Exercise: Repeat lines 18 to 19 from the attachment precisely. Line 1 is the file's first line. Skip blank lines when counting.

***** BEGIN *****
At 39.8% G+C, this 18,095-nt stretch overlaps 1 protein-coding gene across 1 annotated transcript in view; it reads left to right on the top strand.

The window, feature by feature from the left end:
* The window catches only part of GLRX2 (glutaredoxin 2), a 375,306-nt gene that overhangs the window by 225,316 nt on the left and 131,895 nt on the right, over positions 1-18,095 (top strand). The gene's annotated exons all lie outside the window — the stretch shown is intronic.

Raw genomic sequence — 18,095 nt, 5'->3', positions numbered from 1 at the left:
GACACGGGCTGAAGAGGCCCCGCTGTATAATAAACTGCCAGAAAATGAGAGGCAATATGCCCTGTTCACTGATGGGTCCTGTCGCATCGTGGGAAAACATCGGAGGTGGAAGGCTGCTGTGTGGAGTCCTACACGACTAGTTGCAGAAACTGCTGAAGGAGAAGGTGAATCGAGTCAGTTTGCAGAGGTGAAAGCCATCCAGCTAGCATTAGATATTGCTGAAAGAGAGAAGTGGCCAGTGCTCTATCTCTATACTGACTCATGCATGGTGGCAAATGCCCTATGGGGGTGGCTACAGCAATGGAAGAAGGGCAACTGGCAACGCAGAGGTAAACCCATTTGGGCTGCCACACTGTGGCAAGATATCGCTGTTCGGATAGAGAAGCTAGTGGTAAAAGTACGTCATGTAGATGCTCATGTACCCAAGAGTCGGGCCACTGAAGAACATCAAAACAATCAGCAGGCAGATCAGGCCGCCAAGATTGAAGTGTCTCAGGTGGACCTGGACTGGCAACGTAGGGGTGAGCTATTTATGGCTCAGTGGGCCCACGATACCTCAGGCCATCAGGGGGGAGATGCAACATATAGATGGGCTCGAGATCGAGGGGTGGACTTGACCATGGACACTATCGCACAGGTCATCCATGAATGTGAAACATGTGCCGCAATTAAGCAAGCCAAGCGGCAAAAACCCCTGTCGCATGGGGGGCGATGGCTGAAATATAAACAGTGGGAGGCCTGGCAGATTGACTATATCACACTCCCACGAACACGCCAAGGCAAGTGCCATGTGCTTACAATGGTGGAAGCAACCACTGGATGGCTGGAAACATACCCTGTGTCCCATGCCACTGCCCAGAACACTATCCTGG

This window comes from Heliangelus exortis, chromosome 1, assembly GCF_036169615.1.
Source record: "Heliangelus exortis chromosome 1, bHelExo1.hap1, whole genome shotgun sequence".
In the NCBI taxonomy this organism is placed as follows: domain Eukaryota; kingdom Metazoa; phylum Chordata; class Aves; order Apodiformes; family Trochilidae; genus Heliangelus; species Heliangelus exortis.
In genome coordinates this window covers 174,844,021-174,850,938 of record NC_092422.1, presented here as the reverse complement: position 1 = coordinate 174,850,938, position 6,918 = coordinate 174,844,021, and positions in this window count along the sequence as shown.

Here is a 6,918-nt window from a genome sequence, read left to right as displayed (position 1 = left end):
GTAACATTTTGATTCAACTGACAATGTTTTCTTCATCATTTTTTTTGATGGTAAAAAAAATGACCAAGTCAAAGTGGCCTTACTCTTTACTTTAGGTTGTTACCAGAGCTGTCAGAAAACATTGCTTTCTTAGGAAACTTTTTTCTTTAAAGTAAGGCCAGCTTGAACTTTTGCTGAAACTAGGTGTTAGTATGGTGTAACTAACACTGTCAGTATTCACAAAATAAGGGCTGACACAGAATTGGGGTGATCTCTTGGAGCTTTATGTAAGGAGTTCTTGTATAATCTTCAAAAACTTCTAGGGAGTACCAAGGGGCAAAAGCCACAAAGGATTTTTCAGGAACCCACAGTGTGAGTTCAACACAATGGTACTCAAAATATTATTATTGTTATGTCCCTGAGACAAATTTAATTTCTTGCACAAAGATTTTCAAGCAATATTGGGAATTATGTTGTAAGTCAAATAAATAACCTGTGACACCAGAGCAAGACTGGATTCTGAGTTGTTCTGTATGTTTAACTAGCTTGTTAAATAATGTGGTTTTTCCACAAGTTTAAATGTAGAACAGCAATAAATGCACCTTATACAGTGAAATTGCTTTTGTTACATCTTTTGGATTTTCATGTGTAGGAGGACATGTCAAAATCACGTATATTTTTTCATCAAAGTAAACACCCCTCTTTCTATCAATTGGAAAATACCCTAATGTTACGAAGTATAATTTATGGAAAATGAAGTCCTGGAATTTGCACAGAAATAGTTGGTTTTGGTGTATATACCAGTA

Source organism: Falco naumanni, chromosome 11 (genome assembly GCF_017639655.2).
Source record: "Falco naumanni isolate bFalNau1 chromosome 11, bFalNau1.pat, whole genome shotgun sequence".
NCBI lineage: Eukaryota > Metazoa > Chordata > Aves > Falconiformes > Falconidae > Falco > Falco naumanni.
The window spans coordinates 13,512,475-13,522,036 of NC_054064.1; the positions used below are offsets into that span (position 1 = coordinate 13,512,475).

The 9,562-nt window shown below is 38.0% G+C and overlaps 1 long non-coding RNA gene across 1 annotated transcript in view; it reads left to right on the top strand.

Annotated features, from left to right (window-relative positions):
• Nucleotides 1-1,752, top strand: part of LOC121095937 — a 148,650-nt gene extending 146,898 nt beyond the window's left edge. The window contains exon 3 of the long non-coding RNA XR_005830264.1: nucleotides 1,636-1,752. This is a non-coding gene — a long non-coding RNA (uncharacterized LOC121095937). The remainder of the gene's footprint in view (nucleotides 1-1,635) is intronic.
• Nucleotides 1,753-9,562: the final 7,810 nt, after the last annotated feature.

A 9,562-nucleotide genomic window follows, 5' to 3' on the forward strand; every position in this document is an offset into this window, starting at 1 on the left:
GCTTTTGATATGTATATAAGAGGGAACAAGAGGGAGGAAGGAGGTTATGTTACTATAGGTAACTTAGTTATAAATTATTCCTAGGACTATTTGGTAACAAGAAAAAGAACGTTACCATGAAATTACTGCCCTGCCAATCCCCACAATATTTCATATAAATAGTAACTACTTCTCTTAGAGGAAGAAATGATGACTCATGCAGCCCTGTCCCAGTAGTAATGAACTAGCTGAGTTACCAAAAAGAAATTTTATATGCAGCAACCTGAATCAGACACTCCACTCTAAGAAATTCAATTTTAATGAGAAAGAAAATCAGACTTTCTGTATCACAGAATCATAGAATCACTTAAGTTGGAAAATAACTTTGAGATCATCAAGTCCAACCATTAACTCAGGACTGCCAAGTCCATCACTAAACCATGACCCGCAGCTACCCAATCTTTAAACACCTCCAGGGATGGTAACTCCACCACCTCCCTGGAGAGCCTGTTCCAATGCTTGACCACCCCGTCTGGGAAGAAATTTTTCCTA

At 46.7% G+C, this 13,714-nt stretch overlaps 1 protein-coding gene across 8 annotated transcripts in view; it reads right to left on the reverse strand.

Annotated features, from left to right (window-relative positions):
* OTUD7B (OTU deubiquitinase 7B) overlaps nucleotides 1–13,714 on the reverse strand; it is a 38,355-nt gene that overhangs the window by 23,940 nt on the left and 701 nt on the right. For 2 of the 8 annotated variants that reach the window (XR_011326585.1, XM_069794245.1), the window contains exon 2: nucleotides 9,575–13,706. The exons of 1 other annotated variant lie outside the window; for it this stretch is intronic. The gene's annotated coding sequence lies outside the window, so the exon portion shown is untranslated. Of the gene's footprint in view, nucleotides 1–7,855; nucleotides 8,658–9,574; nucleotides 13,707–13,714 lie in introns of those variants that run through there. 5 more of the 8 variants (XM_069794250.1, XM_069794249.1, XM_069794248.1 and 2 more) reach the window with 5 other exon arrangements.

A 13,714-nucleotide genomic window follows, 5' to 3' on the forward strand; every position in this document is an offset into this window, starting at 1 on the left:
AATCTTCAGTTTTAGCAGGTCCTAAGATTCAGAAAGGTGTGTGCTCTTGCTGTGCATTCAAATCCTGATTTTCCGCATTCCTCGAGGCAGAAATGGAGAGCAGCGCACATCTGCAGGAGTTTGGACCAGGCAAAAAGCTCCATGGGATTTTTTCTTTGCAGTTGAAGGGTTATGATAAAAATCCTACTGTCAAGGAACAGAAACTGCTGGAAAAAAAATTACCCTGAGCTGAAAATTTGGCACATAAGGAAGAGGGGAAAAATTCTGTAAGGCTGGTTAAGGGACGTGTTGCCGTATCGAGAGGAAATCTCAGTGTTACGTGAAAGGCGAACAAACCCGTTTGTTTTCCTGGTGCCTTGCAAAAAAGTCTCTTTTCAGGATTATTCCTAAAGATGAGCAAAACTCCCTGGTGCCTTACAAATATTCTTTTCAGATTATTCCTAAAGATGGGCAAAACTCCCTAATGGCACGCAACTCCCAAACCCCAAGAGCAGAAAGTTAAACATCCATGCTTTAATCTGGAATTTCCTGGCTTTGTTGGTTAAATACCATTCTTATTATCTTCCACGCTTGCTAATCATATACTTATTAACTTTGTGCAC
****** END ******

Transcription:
• Nucleotides 1-1,752, top strand: part of LOC121095937 — a 148,650-nt gene extending 146,898 nt beyond the window's left edge. The window contains exon 3 of the long non-coding RNA XR_005830264.1: nucleotides 1,636-1,752. This is a non-coding gene — a long non-coding RNA (uncharacterized LOC121095937). The remainder of the gene's footprint in view (nucleotides 1-1,635) is intronic.
• Nucleotides 1,753-9,562: the final 7,810 nt, after the last annotated feature.